Since I also had issues with it constantly wanting to resync, and had battery issues, I went for another solution and used maczfs instead. With maczfs I've created a 5.89TB RAID-Z Array (similar to Raid-5) out of 4x 2TB disks, which has worked flawlessly for nearly a year. You can also assign whatever disks you like to the RAID-Z array, so one of the 4 HDD bays can be for Bootcamp, (ideally bay 1, I've had weird hardware issues reported by Windows when trying to install Windows in any other bay).

    Personally, I have bays 1-4 as my ZFS RAID-Z array, ODD Bay 1 is an Intel 330 SSD running as my OS X Boot volume, and ODD Bay 2 has an Intel 335 SSD configured as my Bootcamp volume. Because I still like to use a lot of optical disks, I bought an Apple SuperDrive, and added 'mbasd=1' to the kernel flags in com.Apple.Boot.plist so the drive will work. (Crashes DVD Player, but VLC works fine :) )

    Obviously whilst that setup works fine for me, it might not be ideal for you, since the ZFS array still isn't accessible to Windows as I don't know of a reliable ZFS driver for it. But that's what I have a server for ;)

    I hope that essay helps ;)
     
  17. nanofrog macrumors G4

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    May 6, 2008
    #17
    Nice. :D

    Won't work. BootCamp absolutely cannot work with RAID, regardless of the configuration.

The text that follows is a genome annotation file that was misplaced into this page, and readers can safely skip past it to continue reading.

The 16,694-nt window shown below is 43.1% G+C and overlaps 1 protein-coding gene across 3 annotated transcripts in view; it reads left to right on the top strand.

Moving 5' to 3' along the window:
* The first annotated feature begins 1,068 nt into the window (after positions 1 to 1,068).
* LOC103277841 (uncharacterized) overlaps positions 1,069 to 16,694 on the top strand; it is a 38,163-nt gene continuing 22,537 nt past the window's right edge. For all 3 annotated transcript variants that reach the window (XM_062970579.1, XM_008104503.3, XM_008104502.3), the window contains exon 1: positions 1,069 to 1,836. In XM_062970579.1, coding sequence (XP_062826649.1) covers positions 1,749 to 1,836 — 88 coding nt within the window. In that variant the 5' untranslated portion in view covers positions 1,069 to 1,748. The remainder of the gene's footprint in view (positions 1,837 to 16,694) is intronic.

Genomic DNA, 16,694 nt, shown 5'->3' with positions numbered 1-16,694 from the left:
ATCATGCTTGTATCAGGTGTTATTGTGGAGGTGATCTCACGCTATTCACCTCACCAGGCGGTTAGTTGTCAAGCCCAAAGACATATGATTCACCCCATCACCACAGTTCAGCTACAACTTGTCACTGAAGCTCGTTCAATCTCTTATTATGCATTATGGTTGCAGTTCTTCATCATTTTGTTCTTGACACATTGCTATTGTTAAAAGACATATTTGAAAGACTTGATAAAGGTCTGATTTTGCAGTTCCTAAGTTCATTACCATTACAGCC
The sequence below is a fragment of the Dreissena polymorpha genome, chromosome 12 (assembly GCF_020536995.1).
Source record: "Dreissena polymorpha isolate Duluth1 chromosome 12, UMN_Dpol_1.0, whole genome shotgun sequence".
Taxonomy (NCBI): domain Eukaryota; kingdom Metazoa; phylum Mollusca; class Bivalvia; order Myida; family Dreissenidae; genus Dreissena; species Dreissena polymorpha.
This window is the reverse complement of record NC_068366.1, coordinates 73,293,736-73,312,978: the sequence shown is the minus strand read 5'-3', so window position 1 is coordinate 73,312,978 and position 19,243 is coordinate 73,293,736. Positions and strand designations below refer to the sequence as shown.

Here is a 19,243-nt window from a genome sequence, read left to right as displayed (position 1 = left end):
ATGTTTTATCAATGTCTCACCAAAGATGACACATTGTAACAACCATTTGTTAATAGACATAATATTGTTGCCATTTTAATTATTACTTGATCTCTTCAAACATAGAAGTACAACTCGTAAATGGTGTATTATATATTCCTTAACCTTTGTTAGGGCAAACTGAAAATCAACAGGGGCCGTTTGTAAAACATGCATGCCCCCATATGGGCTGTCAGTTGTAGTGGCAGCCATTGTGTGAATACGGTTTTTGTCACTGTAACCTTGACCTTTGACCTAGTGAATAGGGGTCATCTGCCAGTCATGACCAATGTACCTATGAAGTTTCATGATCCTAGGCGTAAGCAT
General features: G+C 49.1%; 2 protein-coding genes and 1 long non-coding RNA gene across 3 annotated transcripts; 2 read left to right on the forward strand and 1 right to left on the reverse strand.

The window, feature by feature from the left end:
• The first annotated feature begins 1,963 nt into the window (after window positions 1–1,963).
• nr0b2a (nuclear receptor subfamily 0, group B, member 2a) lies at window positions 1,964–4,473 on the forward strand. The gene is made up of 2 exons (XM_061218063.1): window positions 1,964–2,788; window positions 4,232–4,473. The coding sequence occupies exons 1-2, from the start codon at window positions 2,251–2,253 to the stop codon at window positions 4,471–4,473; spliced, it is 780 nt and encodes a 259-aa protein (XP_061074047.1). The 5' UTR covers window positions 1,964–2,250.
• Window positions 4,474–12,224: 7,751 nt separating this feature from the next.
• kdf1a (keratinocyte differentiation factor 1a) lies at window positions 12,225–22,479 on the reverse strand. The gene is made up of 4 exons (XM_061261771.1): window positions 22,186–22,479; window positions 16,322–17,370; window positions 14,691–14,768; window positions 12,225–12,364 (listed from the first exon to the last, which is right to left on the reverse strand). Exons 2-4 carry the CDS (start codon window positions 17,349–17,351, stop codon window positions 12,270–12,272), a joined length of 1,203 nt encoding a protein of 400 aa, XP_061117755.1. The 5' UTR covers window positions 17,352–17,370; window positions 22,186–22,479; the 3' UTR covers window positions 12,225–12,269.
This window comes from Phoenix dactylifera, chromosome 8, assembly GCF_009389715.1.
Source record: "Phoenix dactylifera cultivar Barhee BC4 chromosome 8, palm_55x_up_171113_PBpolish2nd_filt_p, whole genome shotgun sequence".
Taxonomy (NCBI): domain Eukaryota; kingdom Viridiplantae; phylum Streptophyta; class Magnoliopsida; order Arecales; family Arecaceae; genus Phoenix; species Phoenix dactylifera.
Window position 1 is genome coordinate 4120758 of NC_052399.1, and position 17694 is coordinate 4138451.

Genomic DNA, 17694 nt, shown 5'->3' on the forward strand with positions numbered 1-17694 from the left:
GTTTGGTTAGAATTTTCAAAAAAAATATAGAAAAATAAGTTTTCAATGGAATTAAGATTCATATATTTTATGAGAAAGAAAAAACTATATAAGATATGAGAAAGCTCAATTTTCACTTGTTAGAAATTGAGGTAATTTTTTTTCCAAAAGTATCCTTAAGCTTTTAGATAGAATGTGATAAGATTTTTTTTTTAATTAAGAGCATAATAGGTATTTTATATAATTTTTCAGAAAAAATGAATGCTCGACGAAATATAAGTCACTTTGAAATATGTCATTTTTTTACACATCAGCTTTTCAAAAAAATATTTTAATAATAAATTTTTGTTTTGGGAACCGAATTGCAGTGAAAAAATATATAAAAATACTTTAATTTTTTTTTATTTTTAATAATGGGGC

A separate boot location for each OS is necessary, not optional (see how Draeconis approached it; it's the most common way it's been done due to ease of implementation and lowest cost). And a small SSD isn't that expensive, yet quite quick, so you don't even have to deal with lower performance of the Windows boot disk.

    This is the most common way users running RAID cards get Windows (or Linux) loaded onto their systems. ;) Works well, and the least expensive means of accomplishing this particular goal. :)

    Unfortunately, you found it's Achilles Heel. :(
     
  18. hfg macrumors 68040

    hfg

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    Dec 1, 2006
    Location:
    Cedar Rapids, IA. USA
    #18
    I have tried this with SSDs and it worked fine on the internal drive bays.

    One such instance used a 256GB and a 512GB SSD. The larger 512GB was partitioned into two 256GB partitions. One 256GB partition from each of the drives was used to create a OS X RAID-0, and the remaining 256GB partition on the larger drive was used for Windows-8. It worked great on the internal drive bays, but my desire was to put both SSDs on the Sonnet Tempo Pro card for a single PCIe slot SATA-III solution for dual operating systems with OS X on RAID-0. Unfortunately the Windows boot issue prevents using that card.